Tuesday, August 22, 2017

The Best Troops for Shambattle

Shambattle: How to Play with Toy Soldiers was written in 1929. Judging by the illustrations in the book, the author used three types of soldiers. Some were from the Theodore Hahn company of Jersey City. Several illustrations of officers and mounted men look as if they were inspired by Hahn figures. The rest apparently came from traditional toy soldier companies such as Britains, Johillco and others. I can assume that a few figures used were dimestore West Point cadets.
Today, Britains figures can be pricey. Johillco and other traditional toymakers have long since folded their tents. Theodore Hahn’s last year of production was 1929. What modern troops would suffice for a Shambattle army?
Let’s be practical. the main consideration for an army is its color: red, blue, green, yellow, etc Judging by the book, Shambattle armies represent fictional nations, each of which is based on a singular color. The book cities two fictional nations and their attendant colors. Red for Redina and Blue for Bluvia. People can add other colors to make other countries.
Shambattle is a stylized type of warfare. There is no musketry, no use of cover and traditional combat techniques. The resolution of battle is mostly through close combat. The roles of machine guns and artillery are minimal. Many combat poses might be out of place here.
Plastic figures are suitable, as are painted metal soldiers. Here are a few suggestions:

Napoleonic Figures and War of 1812 Troops

Most of the plastic Napoleonic figures have a big advantage because they are molded in color: Red for British, Blue for French and Americans, Green for Russians, and so on. The poses also tend to be more easily organized: marching, kneeling and standing shooters and such. Metal figures are painted in the same colors. For aesthetic purposes, small cannons can replace the machine guns, though they would fire the same way in the game.

Revolutionary War figures:

The majority of plastic Revolutionary War troops are Red for British, Blue for Americans, White for French and Green for Royalists. One brand even had Hessians in black.  As with Napoleonics, small cannons replace machine guns.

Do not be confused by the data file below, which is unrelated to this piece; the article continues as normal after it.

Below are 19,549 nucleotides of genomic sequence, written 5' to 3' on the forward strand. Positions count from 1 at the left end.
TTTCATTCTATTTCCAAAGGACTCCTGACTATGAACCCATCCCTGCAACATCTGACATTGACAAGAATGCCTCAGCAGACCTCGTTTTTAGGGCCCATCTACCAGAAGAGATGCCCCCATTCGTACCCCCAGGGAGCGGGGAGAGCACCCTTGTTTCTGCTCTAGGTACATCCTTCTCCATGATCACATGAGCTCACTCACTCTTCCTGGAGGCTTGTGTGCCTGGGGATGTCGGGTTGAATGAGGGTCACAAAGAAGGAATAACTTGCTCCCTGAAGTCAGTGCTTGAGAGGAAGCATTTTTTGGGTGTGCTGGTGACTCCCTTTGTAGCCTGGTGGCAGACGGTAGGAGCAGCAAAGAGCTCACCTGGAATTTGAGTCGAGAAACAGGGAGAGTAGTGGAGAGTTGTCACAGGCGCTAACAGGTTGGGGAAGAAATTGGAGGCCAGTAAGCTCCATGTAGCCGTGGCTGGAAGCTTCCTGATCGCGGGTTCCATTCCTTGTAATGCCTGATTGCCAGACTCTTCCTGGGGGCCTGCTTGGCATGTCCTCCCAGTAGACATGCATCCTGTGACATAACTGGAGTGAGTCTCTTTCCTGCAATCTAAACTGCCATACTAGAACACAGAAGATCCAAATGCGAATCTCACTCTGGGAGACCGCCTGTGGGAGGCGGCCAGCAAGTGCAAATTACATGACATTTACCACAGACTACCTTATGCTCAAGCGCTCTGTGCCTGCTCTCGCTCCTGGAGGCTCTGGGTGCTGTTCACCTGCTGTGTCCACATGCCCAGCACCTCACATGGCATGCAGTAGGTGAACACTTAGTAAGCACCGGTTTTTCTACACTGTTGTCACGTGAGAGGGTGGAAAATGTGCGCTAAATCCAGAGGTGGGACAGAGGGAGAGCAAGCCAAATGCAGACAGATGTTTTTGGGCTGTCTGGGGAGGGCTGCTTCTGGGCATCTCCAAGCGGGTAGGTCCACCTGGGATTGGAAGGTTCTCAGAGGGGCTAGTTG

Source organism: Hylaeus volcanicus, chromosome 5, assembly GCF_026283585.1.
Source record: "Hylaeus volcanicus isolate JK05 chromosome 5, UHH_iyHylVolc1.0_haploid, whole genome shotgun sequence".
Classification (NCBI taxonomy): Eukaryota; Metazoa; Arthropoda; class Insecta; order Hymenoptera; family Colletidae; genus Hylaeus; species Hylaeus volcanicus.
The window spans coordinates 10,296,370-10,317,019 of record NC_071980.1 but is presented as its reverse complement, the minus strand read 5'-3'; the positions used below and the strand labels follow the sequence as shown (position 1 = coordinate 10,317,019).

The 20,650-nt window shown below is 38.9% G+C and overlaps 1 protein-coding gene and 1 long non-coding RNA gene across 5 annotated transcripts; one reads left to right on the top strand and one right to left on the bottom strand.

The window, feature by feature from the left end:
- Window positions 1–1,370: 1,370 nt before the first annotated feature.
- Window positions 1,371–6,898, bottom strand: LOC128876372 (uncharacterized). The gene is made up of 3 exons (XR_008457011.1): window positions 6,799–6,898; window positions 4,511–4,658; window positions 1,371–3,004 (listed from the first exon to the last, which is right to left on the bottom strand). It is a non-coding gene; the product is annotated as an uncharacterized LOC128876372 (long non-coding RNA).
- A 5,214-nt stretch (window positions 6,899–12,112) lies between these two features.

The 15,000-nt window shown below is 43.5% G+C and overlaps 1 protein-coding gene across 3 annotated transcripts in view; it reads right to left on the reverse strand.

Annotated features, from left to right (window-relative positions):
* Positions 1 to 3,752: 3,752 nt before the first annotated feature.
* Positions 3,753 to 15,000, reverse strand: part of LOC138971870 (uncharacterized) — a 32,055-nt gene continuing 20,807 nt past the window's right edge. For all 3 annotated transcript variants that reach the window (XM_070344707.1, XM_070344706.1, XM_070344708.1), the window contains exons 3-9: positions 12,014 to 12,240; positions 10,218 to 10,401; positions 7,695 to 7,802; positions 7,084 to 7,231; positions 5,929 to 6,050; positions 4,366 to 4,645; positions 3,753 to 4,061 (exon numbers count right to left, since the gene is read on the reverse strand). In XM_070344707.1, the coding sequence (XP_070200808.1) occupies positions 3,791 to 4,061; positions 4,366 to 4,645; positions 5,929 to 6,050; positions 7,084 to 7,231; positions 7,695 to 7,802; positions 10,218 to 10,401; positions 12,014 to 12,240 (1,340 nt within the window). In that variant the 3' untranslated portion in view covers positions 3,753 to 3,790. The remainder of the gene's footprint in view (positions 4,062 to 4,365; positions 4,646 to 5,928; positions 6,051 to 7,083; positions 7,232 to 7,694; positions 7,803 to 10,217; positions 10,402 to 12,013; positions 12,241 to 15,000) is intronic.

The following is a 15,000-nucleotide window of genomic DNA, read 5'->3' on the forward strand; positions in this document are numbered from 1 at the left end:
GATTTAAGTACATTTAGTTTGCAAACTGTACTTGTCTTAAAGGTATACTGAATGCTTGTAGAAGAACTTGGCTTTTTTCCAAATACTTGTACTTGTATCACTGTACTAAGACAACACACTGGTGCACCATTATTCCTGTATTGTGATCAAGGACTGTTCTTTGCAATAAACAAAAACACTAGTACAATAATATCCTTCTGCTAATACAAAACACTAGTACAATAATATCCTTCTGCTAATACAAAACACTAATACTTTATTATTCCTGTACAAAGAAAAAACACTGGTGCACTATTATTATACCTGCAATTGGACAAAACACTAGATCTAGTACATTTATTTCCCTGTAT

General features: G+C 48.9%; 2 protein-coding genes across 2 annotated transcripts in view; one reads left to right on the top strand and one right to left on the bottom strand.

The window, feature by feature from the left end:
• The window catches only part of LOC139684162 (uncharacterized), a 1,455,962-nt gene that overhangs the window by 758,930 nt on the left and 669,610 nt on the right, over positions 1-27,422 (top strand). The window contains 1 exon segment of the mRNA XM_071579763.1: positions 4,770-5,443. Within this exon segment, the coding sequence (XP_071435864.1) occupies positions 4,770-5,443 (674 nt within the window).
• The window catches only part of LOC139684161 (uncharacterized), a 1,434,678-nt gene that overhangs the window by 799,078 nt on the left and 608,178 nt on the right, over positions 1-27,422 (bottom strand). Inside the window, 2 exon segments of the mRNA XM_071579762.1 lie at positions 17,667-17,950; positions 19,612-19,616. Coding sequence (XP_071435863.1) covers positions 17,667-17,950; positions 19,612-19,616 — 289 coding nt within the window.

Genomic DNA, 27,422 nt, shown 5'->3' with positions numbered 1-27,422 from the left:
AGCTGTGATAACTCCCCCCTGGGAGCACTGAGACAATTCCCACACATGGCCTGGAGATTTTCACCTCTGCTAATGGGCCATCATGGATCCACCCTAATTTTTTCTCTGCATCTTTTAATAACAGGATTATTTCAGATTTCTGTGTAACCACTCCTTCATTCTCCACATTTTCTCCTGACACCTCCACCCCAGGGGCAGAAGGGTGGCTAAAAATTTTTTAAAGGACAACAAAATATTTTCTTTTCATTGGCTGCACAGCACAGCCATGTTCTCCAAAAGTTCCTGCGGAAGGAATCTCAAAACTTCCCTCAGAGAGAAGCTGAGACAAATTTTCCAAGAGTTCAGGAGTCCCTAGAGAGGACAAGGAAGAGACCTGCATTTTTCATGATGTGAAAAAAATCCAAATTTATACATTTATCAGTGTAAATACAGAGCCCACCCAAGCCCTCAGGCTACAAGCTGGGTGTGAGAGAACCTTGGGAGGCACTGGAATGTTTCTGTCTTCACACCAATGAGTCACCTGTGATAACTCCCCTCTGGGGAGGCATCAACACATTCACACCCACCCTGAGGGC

Civil War

Most sets of plastic and metal Civil War soldiers have good poses for use in Shambattle. Most Plastic Civil War figures are molded in blue and gray. Some makers also offer them in butternut tan and rifleman green. Zouaves in red plastic are also available. Gatling guns can be used as machine guns..
Note that troops from the Spanish-American war also look good in these games.

World War I Troops

The soldiers that come to mind are the Beton troops in pre-War Brodie helmets. They look pretty good and would make an interesting Shambattle army. Opt for the various standing, marching and advancing riflemen. Beton made one type of mounted World War I soldier. Most of the Betons are molded in tan or olive drab. There are other makes of World War I figures today, so you have more from which to choose. Those made in plastic come in colors related to the various armies and units. For games, exclude crawling and most kneeling figures.


Traditional guard type troops are perfect for Shambattle. West Point cadets and various British and French Guardsmen can be employed. What with the color variations in guards’ uniforms, you can have a very colorful army, indeed! You may use machine guns or Gatlings.

Colonial Troops

Colonial Troops are often colorful and distinctive. Among these are Indian troops during the British “Raj”, American Troops in the Philippines and China, French troops in North Africa and British troops from the Zulu, Sudan and Egyptian campaigns.  Few armies are as colorful and varied as the Indian troops from 1850 to the 1920s. Colonial natives can also make interesting armies. One of the best I’ve seen is an Egyptian army in white with red fezes. You can also make attractive armies such as the Chinese boxers, Sudanese Dervishes and Tuaregs.  Mitrailleuse, Gatlings and machine guns fit the bill here.

The salient fact is that today, there are even more options when it comes to armies for Shambattle. You can have it fast and cheap with colored plastic troops, or go for the more expensive, painted plastic and metal figures. You might even make your own! More than a few folks like to cast their own soldiers the old fashioned way.

You can obtain a reprint of the original Shambattle: How to Play with Toy Soldiers and the other Shambattle rules here:


There is a Shambattle and OMOG toy soldier games discussion on Facebook at


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